The issue here is that the arguments are heavily based on the anthropomorphic principle ... a universe in which life can not exist (and in which we are therefore unable to discuss the matter) seems at least equally probable to me; and (adopting the principle of Occam's Razor) I'm inclined to the opinion that a universe in which life can exist will at least sometimes result in the existence of life - without requiring any external selection principle, which seems to me to be straying dangerously close to the concept of a creator divinity.

But I freely admit that there is a total lack of evidence to justify my prejudice.

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Brian, had I suspected the slightest divine intervention in the Smolin hypothesis it would have gone in the bin! I see it the other way round; the uncomfortable improbability of finding ourselves in a life-bearing universe are turned around and become probabilities. Nor do I see the anthropic principle in Smolin but that is not surprizing since I really can make nothing of this idea and have never understood it.

Just a word on using history of science to bash science; you need to be accurate. The flat earth is tossed around regularly in these conversations but to the best of my knowledge there has never been any kind of scientific flat earth theory in the history of humanity. (I exclude the loonies since peer review defines them as such.) The ancients knew the Earth was spherical. They saw constellations in the north set as they sailed south, and vice versa. They saw the Earth's shadow on the moon. This idea that educated people once believed in a flat earth needs to be put to bed. It never happened.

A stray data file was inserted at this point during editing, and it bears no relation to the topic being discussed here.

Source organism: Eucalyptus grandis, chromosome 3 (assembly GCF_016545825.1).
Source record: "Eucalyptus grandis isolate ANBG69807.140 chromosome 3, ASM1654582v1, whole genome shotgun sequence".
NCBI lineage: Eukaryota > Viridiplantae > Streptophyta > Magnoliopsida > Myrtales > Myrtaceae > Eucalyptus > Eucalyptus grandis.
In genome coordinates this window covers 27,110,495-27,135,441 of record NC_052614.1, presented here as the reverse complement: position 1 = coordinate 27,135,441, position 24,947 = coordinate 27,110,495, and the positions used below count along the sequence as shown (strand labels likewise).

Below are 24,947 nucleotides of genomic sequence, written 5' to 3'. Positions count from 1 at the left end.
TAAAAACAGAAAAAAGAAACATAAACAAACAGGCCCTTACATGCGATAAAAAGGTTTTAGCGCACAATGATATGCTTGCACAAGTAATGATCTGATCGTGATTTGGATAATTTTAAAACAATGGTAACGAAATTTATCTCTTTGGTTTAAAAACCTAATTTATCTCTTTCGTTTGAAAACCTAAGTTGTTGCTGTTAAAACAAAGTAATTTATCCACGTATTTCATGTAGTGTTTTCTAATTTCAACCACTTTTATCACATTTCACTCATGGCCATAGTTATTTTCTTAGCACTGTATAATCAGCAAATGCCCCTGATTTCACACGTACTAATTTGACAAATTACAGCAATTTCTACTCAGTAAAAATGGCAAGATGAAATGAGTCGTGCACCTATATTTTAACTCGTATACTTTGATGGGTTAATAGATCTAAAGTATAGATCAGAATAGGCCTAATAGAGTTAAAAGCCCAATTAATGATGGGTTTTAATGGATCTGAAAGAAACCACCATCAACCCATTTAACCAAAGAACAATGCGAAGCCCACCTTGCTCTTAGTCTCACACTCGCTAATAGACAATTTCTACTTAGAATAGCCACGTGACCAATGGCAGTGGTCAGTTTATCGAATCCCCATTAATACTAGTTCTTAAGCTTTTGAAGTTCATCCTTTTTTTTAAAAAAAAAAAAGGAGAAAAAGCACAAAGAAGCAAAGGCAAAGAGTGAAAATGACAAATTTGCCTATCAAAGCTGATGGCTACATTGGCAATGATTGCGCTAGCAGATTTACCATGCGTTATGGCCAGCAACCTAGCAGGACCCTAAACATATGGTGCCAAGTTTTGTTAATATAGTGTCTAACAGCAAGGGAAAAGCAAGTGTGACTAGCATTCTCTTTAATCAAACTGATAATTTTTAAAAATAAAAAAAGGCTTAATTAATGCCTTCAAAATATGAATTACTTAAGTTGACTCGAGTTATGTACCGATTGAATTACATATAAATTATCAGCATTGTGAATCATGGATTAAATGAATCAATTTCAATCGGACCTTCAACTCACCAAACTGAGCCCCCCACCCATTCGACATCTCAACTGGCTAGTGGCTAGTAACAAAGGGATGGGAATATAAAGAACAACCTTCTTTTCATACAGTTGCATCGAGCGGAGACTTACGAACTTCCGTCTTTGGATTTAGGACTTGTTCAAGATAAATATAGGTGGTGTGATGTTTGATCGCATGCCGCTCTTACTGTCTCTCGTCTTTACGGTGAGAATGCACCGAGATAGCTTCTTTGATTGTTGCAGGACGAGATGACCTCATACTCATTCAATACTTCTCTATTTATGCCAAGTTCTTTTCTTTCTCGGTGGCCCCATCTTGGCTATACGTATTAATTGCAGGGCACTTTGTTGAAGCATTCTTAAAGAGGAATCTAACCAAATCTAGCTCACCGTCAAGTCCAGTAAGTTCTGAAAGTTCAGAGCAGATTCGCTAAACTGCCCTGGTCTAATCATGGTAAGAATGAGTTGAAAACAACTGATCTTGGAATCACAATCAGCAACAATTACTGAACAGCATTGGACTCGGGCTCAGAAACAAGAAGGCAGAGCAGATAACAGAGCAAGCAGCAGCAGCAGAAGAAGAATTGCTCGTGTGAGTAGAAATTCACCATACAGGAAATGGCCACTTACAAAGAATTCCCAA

Now, 'peddling the luminferous ether.' Who peddled it? It was an hypothesis put forward to explain the propagation of light. It had its day but when Mickleson and Morely came up with a way to confirm or deny its existence they promptly did so and denied it. That seems a perfectly reasonable way to do science to me. I hardly think we should use this to bash scientists because, after all, M and M were scientists.

Olly

Edited by ollypenrice

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the uncomfortable improbability of finding ourselves in a life-bearing universe are turned around and become probabilities. Nor do I see the anthropic principle in Smolin